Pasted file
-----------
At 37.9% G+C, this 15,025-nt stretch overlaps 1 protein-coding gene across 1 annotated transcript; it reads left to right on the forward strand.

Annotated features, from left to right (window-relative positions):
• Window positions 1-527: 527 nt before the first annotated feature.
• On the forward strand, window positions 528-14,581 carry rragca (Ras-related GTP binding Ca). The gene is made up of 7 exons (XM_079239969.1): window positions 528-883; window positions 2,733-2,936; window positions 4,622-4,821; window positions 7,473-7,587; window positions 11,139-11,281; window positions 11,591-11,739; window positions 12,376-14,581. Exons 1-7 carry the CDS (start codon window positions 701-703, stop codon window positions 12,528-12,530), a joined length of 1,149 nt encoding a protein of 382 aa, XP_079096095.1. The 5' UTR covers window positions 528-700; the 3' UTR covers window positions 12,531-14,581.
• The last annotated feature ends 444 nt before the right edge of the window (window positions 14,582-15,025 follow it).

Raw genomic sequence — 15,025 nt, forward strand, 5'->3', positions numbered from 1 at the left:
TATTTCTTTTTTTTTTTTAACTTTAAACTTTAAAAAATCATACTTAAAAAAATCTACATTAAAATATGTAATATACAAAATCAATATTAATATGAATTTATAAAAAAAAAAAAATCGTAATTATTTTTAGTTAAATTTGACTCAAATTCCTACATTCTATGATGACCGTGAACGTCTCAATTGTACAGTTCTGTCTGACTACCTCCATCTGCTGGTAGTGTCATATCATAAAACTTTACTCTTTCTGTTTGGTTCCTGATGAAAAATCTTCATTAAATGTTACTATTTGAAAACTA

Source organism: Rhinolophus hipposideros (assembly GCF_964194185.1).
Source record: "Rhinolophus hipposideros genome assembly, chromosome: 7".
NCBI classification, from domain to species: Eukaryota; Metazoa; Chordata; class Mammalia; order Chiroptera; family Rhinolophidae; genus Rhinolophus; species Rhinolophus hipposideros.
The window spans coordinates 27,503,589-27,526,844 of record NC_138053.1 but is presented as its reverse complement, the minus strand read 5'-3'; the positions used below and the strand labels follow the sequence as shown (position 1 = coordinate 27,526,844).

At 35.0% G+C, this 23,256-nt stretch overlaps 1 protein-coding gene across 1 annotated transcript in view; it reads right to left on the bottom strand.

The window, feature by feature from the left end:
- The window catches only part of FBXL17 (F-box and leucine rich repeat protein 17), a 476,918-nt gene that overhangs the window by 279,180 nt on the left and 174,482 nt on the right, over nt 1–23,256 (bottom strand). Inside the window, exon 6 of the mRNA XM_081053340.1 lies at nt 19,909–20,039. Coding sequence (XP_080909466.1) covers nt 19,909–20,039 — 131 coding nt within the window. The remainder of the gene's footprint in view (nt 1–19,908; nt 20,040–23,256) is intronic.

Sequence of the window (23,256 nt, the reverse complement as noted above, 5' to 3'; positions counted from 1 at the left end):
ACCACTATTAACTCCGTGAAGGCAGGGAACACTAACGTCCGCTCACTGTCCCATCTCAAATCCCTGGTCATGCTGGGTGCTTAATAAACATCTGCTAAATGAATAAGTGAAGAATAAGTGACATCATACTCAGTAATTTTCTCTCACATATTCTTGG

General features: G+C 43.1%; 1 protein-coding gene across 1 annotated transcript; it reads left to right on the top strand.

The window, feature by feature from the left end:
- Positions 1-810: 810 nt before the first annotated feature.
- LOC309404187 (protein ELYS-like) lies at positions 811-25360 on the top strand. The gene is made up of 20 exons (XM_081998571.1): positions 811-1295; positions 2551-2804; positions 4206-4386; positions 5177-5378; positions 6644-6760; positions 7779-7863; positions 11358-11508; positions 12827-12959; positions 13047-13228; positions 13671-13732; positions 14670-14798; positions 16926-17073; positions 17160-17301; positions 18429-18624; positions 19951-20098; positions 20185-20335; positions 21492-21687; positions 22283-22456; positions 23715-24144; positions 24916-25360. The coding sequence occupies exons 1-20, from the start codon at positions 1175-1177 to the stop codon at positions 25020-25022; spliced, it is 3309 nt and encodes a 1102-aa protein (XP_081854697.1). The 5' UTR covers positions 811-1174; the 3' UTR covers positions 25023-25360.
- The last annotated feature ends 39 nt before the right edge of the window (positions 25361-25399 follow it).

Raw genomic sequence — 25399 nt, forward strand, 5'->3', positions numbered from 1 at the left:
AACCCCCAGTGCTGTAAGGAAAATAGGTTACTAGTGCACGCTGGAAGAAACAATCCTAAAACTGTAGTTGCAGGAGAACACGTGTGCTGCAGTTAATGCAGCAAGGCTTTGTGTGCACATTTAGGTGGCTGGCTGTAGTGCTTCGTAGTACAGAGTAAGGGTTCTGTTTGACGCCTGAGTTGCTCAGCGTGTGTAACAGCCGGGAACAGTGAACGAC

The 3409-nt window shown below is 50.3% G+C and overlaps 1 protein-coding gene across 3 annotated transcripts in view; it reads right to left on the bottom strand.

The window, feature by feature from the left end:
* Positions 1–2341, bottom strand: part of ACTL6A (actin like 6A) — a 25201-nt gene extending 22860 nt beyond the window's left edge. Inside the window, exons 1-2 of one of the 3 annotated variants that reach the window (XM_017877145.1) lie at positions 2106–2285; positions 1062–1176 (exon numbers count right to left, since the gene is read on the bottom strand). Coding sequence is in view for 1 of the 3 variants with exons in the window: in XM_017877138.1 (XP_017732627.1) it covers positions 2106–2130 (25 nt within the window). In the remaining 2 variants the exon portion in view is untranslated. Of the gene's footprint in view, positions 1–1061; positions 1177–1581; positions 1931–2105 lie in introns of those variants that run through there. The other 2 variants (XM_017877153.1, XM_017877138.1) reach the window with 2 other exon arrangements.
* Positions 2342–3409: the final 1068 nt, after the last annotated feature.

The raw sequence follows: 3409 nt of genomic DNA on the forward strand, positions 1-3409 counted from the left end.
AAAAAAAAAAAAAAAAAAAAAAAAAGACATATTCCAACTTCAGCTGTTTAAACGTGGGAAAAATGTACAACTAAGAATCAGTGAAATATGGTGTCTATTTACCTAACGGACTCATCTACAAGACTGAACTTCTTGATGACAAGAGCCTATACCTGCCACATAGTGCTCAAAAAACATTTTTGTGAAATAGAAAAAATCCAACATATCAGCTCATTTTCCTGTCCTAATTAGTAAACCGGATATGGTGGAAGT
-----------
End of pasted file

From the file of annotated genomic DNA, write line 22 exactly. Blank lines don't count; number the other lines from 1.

Raw genomic sequence — 25399 nt, forward strand, 5'->3', positions numbered from 1 at the left: